Toggle Main Menu Toggle Search

Open Access padlockePrints

The evolution of selective autophagy as a mechanism of oxidative stress response: The evolutionarily acquired ability of selective autophagy receptors to respond to oxidative stress is beneficial for human longevity

Lookup NU author(s): Joshua Ratliffe, Dr Tetsushi Kataura, Gisela Otten, Dr Viktor Korolchuk



This work is licensed under a Creative Commons Attribution 4.0 International License (CC BY 4.0).


© 2023 The Authors. BioEssays published by Wiley Periodicals LLC. Ageing is associated with a decline in autophagy and elevated reactive oxygen species (ROS), which can breach the capacity of antioxidant systems. Resulting oxidative stress can cause further cellular damage, including DNA breaks and protein misfolding. This poses a challenge for longevous organisms, including humans. In this review, we hypothesise that in the course of human evolution selective autophagy receptors (SARs) acquired the ability to sense and respond to localised oxidative stress. We posit that in the vicinity of protein aggregates and dysfunctional mitochondria oxidation of key cysteine residues in SARs induces their oligomerisation which initiates autophagy. The degradation of damaged cellular components thus could reduce ROS production and restore redox homeostasis. This evolutionarily acquired function of SARs may represent one of the biological adaptations that contributed to longer lifespan. Inversely, loss of this mechanism can lead to age-related diseases associated with impaired autophagy and oxidative stress.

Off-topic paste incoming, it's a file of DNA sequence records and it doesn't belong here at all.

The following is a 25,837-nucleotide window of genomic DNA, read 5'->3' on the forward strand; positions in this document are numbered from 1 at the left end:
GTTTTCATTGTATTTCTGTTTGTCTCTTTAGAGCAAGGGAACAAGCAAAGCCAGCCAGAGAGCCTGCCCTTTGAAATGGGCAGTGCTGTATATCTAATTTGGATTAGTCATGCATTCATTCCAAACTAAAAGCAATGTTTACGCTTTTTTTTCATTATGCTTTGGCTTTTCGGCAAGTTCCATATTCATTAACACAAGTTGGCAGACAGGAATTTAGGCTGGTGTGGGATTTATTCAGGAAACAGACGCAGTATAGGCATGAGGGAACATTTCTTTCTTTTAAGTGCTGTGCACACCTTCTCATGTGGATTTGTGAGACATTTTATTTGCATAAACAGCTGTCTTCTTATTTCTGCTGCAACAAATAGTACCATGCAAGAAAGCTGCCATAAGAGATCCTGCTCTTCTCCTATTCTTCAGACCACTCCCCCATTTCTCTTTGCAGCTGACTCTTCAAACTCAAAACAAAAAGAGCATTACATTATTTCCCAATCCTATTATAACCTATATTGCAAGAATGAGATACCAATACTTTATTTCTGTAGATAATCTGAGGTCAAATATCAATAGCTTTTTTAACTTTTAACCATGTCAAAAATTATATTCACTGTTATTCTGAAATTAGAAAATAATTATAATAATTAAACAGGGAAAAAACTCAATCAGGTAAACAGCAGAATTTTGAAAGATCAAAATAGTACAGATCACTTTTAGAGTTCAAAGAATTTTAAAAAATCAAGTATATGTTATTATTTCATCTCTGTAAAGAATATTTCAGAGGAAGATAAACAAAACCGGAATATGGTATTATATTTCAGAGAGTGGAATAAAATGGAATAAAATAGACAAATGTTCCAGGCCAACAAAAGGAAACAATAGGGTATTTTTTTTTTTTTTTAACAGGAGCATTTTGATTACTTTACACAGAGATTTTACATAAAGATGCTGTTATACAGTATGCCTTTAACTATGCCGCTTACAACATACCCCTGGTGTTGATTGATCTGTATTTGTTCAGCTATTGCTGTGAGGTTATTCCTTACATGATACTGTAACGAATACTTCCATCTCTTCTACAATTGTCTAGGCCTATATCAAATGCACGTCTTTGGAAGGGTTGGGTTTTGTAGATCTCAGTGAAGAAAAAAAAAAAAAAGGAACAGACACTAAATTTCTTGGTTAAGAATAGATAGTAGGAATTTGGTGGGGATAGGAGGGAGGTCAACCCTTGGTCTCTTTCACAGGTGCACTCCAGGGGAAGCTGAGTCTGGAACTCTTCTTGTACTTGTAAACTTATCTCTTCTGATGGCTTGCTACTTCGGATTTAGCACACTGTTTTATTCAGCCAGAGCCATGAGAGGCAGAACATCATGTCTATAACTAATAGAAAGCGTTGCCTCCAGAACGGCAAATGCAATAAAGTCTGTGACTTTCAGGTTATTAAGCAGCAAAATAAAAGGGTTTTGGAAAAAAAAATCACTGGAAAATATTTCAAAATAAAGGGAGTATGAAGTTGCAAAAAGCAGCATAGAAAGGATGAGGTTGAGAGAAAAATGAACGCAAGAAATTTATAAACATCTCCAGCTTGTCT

Publication metadata

Author(s): Ratliffe J, Kataura T, Otten EG, Korolchuk VI

Publication type: Review

Publication status: Published

Journal: BioEssays

Year: 2023

Volume: 45

Issue: 11

Print publication date: 01/11/2023

Online publication date: 21/08/2023

Acceptance date: 02/08/2023

ISSN (print): 0265-9247

ISSN (electronic): 1521-1878

Publisher: John Wiley and Sons Inc


DOI: 10.1002/bies.202300076

PubMed id: 37603398